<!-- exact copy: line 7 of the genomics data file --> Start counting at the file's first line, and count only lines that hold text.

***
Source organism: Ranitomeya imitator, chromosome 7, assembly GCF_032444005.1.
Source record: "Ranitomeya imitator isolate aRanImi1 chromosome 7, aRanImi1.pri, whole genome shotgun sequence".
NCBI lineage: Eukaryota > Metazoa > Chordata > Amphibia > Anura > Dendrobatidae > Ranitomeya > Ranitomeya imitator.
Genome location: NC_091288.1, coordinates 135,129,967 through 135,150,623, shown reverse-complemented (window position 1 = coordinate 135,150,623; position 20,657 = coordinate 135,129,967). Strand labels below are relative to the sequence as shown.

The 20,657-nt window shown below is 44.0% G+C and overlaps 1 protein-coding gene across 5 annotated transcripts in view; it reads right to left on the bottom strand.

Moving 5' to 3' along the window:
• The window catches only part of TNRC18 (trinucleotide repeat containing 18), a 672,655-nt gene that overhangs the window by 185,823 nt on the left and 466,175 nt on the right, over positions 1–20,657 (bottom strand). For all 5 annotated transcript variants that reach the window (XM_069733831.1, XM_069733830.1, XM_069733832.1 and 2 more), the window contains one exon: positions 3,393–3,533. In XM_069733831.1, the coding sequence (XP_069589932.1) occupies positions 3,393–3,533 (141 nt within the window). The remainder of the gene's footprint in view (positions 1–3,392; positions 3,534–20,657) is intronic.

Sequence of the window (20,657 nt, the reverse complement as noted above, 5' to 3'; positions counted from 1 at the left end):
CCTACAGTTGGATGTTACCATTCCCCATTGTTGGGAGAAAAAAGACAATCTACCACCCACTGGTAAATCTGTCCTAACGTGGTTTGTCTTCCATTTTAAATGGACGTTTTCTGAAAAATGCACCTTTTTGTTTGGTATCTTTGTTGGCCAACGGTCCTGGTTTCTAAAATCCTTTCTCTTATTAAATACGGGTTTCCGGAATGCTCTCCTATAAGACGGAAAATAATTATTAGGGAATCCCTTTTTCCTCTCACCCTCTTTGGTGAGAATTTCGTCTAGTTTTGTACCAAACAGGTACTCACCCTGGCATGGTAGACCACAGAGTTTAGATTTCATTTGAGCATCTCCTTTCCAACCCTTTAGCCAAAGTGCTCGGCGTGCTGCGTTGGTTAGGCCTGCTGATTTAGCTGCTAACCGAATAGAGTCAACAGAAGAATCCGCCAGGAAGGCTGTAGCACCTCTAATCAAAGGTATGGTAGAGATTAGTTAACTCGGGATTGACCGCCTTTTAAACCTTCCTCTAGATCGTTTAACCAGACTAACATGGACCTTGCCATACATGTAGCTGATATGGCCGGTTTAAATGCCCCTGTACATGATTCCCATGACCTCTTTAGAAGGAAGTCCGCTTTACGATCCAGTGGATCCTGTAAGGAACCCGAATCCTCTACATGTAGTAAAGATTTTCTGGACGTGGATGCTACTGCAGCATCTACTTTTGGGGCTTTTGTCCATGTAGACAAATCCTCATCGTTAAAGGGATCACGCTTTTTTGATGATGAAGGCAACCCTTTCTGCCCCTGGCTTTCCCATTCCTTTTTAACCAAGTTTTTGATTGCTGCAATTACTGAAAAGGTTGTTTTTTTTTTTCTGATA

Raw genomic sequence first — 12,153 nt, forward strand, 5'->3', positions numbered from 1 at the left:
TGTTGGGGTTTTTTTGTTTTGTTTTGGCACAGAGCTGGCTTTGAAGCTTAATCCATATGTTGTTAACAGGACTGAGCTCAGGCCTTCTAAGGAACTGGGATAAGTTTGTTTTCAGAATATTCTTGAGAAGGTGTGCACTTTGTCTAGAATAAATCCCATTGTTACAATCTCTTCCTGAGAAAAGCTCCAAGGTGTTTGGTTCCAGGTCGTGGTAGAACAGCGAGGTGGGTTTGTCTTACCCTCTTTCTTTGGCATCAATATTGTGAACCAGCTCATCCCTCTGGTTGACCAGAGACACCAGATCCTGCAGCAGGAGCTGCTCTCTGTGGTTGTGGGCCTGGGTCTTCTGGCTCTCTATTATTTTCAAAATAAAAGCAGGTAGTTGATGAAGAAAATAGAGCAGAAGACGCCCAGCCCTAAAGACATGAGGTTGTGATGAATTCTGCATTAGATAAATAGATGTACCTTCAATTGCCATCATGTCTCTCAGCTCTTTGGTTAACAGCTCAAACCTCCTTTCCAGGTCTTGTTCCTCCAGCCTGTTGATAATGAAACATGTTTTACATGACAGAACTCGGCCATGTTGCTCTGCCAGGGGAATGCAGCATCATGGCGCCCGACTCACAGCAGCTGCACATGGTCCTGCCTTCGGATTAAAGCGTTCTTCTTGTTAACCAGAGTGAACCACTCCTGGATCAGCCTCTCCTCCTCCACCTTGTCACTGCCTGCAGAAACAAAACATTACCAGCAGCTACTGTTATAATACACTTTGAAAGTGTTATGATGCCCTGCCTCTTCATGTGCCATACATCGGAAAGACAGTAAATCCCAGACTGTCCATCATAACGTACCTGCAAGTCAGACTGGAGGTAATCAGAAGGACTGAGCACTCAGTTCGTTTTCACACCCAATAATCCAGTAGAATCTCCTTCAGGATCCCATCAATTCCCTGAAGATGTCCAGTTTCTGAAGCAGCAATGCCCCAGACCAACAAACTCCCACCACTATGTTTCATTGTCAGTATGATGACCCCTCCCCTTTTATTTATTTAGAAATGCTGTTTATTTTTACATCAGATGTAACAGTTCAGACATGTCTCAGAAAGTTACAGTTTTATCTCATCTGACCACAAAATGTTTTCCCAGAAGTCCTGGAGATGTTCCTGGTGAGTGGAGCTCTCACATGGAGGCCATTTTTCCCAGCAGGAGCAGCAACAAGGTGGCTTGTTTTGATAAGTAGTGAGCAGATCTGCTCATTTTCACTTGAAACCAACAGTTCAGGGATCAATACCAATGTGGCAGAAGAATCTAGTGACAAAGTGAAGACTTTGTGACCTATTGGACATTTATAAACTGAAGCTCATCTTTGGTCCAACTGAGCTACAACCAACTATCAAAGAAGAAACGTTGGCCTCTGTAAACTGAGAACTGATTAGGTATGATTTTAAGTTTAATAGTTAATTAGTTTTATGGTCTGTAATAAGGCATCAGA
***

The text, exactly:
• The window catches only part of TNRC18 (trinucleotide repeat containing 18), a 672,655-nt gene that overhangs the window by 185,823 nt on the left and 466,175 nt on the right, over positions 1–20,657 (bottom strand). For all 5 annotated transcript variants that reach the window (XM_069733831.1, XM_069733830.1, XM_069733832.1 and 2 more), the window contains one exon: positions 3,393–3,533. In XM_069733831.1, the coding sequence (XP_069589932.1) occupies positions 3,393–3,533 (141 nt within the window). The remainder of the gene's footprint in view (positions 1–3,392; positions 3,534–20,657) is intronic.